Judge Orders Mississippi District to Desegregate, Consolidate Schools

Published July 1, 2016

The U.S. District Court for the Northern District of Mississippi has ordered Mississippi’s Cleveland School District to desegregate its schools and combine the district’s middle school and high school.

More than 99 percent of students enrolled at D.M. Smith Middle School and East Side High School are black. Nearby Cleveland High School’s student body is 47 percent white and 45 percent black, and Margaret Green Junior High is 53 percent black and 41 percent white. Prior to the ruling, the district utilized an open-enrollment policy, so students could have attended either East Side High School or Cleveland High School. 

The case, Cowan v. Cleveland School District , began in 1965, when parents and guardians filed a lawsuit alleging the Cleveland School District operated “on a racially segregated basis.” In 2011, the U.S. Department of Justice filed a motion “to enforce the previously-entered desegregation orders governing the district and compel the district’s compliance with federal law.”

The U.S. District Court filed its opinion in May, in which Judge Debra Brown ordered the district to comply with the Justice Department decision that “the only way to achieve desegregation is by consolidating Cleveland’s high schools and middle schools.” The district must consolidate its high schools and middle schools at the beginning of the 2016–17 school year. 

“The delay in desegregation has deprived generations of students of the constitutionally guaranteed right of an integrated education,” Brown wrote in her opinion.

The Cleveland School District issued a statement saying it was “considering options for appeal.” 

Federal Interference

Forest Thigpen, president of the Mississippi Center for Public Policy, says the federal government is responsible for the case having finally been decided.

“The courts have been involved in the Cleveland School District on and off for more than 50 years,” Thigpen said. “The Obama Justice Department decided to resurrect this case a few years ago and have been pressing the court to make a decision.”

Ignoring the Facts

Thigpen says most people in the district believe the schools are complying with the law.

“The Justice Department looks only at the numbers, and despite the fact that students can attend whichever high school they want, and despite the fact that Cleveland High School is racially balanced, they see that East Side is almost 100 percent black and they consider that unacceptable,” Thigpen said. “They also ignore the fact that East Side is rated higher academically than Cleveland High School, which shows there is no bias in the quality of instruction toward the school with more white students.”

Leslie Hiner, vice president of programs for the Friedman Foundation for Educational Choice, says the Cleveland School District has racially balanced open-enrollment policies.

“In the Cleveland School District, there are magnet schools, open enrollment, open enrollment for courses where students receive transportation between schools for courses of their choice,” Hiner said. “The racial composition for that choice is about 50-50, and it is well-supported by families in that district.”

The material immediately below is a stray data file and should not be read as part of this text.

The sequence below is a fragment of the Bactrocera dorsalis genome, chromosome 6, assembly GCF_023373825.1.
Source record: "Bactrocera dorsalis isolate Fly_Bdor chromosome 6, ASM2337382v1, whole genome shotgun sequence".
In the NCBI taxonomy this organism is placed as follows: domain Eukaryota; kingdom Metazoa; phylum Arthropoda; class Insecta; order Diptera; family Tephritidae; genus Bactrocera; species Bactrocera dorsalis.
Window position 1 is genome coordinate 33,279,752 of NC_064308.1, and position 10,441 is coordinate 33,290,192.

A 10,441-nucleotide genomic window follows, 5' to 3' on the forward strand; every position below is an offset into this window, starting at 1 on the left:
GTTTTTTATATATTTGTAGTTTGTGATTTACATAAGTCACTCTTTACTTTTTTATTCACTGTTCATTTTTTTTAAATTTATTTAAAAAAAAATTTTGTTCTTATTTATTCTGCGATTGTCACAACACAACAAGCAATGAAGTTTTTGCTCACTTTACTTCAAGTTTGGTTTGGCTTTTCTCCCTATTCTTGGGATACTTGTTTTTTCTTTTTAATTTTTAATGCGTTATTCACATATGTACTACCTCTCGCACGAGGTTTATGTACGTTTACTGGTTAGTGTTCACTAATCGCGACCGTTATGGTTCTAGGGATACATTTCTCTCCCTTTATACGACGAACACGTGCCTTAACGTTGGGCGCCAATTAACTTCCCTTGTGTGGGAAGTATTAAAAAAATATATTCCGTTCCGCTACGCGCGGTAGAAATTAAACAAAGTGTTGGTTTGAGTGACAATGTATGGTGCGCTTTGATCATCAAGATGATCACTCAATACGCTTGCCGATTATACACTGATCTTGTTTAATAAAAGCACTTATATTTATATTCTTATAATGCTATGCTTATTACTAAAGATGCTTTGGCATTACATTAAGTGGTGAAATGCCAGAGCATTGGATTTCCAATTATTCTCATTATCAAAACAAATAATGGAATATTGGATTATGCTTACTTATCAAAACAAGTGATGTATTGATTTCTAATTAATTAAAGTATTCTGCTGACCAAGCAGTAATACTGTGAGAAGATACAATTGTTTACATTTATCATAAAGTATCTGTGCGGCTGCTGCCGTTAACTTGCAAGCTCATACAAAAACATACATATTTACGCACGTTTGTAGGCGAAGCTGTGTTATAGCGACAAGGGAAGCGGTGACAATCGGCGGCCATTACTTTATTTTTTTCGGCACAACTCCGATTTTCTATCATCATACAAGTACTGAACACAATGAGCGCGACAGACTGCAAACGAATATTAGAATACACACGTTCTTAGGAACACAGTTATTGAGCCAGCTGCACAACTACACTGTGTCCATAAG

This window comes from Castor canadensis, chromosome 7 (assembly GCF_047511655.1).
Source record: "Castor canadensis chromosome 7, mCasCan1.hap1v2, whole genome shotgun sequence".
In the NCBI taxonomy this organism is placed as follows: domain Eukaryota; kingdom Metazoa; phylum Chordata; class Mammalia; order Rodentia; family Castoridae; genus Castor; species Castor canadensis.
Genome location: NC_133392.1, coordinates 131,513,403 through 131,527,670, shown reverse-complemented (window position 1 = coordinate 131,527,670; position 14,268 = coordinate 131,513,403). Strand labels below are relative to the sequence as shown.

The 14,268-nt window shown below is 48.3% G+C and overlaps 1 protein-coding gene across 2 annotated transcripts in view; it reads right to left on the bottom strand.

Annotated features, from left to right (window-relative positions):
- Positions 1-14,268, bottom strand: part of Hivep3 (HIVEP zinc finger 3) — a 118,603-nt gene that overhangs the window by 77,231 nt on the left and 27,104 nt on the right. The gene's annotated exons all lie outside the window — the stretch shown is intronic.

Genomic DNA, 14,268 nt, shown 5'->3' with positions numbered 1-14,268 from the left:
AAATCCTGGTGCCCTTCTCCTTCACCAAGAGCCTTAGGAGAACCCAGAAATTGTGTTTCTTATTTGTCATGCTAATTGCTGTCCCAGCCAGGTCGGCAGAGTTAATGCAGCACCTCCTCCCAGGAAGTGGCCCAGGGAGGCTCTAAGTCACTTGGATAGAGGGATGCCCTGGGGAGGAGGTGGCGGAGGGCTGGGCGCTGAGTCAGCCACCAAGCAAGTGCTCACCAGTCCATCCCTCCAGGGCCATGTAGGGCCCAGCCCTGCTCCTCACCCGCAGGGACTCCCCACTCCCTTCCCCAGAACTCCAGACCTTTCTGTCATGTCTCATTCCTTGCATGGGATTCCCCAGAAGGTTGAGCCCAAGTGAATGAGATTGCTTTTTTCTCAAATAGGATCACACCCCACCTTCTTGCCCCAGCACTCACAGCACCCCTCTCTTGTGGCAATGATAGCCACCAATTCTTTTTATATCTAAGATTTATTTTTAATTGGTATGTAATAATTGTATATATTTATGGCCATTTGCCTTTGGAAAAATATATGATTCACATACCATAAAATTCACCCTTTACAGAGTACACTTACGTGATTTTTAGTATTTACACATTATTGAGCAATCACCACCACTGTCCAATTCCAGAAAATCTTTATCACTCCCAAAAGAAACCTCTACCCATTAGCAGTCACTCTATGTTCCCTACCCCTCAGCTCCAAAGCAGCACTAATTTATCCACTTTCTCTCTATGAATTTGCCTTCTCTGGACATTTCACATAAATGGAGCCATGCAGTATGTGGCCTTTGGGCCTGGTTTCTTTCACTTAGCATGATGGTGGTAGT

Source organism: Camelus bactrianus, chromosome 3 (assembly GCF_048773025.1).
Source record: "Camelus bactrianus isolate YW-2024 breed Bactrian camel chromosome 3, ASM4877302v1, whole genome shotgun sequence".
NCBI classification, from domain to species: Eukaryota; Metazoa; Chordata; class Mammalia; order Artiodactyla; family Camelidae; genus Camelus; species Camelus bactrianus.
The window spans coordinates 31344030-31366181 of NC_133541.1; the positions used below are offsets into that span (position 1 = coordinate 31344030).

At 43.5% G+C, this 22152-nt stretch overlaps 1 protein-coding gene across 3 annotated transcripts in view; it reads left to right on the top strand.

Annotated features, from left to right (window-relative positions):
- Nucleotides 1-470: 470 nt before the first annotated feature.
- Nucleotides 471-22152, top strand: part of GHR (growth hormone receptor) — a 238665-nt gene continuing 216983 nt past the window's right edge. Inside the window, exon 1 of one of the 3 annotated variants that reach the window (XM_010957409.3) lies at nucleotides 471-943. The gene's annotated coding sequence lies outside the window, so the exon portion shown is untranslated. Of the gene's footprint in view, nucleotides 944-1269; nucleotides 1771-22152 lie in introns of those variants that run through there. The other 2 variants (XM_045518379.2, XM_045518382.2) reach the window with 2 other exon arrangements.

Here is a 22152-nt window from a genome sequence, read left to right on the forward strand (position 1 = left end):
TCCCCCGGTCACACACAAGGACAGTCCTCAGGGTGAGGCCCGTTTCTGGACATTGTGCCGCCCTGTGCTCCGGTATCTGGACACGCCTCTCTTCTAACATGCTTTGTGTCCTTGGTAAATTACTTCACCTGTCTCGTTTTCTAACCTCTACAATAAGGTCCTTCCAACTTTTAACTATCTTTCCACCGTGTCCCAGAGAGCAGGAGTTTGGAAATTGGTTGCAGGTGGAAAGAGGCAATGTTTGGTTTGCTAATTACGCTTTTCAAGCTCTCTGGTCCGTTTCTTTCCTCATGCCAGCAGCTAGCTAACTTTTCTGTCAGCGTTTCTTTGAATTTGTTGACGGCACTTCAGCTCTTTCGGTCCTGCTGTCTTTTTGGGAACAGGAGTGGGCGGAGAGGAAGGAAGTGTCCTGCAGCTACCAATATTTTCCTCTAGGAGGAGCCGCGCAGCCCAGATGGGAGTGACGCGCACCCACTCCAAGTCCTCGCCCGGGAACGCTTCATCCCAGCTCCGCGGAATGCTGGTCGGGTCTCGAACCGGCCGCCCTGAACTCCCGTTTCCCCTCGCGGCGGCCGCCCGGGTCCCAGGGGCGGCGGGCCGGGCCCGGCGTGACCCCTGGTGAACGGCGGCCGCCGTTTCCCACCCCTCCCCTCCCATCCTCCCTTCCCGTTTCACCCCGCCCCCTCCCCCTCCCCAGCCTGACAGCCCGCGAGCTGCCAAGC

Jamie Ferguson Jacks, an attorney for the Cleveland School District, says the district was satisfied with the status quo.

“Our district believes the open-enrollment, magnet-school plan is a constitutional plan,” Jacks said.

Honoring Parents’ Wishes 

Hiner says the District Court should have paid closer attention to the school district families’ wishes.

“It’s vitally important that the courts pay attention to the wishes of the family,” Hiner said. “Those areas in the school district where parents have been able to exercise independent choice have been successful in integration and academics. The wishes of the parents of those children are of paramount importance. They’re making good choices in the Cleveland district, and they’re just now starting to see positive results, and now is not the time to step in the way.”

Says Community’s Already Satisfied

Jacks says the attitude of the district school board reflects the community’s response to the court’s decision.

“The board believes that many in the community support the district and the open-enrollment plan,” Jacks said. “This is evident from the participation of the community, both black and white parents, in our school system. We are very proud of that in Cleveland. There is no other school district in our area that enjoys the kind of diversity in the classrooms as we do in Cleveland.”

Thigpen says parents were satisfied with the system in place before the District Court made its ruling.

“Most people—both black and white—have been happy with the current setup, where students can decide which school to attend, and they don’t like the prospect of having to change that when there is no apparent academic advantage to doing so,” Thigpen said.

Hiner says parents of both races express their opinions by deciding where to send their children to school.

“It seems to me that if parents believed their children were going to get a better education, that would be a mitigating factor,” Hiner said. “Even the court did see that black and white school officials and parents and communities were working together, and their desire was an overwhelming desire to ensure excellent education for all children in the district.”

Ashley Bateman ([email protected]) writes from Alexandria, Virginia.